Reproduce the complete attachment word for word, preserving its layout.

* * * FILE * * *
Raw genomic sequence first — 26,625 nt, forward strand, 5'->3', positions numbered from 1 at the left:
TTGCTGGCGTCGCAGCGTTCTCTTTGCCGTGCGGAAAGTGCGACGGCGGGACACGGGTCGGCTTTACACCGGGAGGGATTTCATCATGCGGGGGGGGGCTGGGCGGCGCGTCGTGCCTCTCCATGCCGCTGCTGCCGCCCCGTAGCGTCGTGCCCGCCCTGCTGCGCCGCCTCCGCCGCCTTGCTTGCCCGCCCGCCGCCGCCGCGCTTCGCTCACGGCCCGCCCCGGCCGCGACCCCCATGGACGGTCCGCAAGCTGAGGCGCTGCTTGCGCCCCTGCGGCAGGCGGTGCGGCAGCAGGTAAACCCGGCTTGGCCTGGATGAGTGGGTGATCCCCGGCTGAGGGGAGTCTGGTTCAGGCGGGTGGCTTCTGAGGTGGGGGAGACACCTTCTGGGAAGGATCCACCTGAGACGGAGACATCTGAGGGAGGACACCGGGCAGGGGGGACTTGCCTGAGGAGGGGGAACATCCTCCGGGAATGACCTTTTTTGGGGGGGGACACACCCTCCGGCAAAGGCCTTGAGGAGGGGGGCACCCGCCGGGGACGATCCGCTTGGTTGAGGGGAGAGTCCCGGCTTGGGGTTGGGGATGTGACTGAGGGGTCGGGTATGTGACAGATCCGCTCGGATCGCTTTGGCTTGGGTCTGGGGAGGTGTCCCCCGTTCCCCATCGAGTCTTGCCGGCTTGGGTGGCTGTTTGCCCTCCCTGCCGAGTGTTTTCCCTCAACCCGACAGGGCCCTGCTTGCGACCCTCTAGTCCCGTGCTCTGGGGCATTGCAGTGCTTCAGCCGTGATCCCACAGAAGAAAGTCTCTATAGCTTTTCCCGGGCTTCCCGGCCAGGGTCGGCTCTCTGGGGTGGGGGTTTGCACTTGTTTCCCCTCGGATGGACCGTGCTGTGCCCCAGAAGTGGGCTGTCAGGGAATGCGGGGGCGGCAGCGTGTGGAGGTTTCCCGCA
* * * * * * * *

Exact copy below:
Raw genomic sequence first — 26,625 nt, forward strand, 5'->3', positions numbered from 1 at the left:
TTGCTGGCGTCGCAGCGTTCTCTTTGCCGTGCGGAAAGTGCGACGGCGGGACACGGGTCGGCTTTACACCGGGAGGGATTTCATCATGCGGGGGGGGGCTGGGCGGCGCGTCGTGCCTCTCCATGCCGCTGCTGCCGCCCCGTAGCGTCGTGCCCGCCCTGCTGCGCCGCCTCCGCCGCCTTGCTTGCCCGCCCGCCGCCGCCGCGCTTCGCTCACGGCCCGCCCCGGCCGCGACCCCCATGGACGGTCCGCAAGCTGAGGCGCTGCTTGCGCCCCTGCGGCAGGCGGTGCGGCAGCAGGTAAACCCGGCTTGGCCTGGATGAGTGGGTGATCCCCGGCTGAGGGGAGTCTGGTTCAGGCGGGTGGCTTCTGAGGTGGGGGAGACACCTTCTGGGAAGGATCCACCTGAGACGGAGACATCTGAGGGAGGACACCGGGCAGGGGGGACTTGCCTGAGGAGGGGGAACATCCTCCGGGAATGACCTTTTTTGGGGGGGGACACACCCTCCGGCAAAGGCCTTGAGGAGGGGGGCACCCGCCGGGGACGATCCGCTTGGTTGAGGGGAGAGTCCCGGCTTGGGGTTGGGGATGTGACTGAGGGGTCGGGTATGTGACAGATCCGCTCGGATCGCTTTGGCTTGGGTCTGGGGAGGTGTCCCCCGTTCCCCATCGAGTCTTGCCGGCTTGGGTGGCTGTTTGCCCTCCCTGCCGAGTGTTTTCCCTCAACCCGACAGGGCCCTGCTTGCGACCCTCTAGTCCCGTGCTCTGGGGCATTGCAGTGCTTCAGCCGTGATCCCACAGAAGAAAGTCTCTATAGCTTTTCCCGGGCTTCCCGGCCAGGGTCGGCTCTCTGGGGTGGGGGTTTGCACTTGTTTCCCCTCGGATGGACCGTGCTGTGCCCCAGAAGTGGGCTGTCAGGGAATGCGGGGGCGGCAGCGTGTGGAGGTTTCCCGCA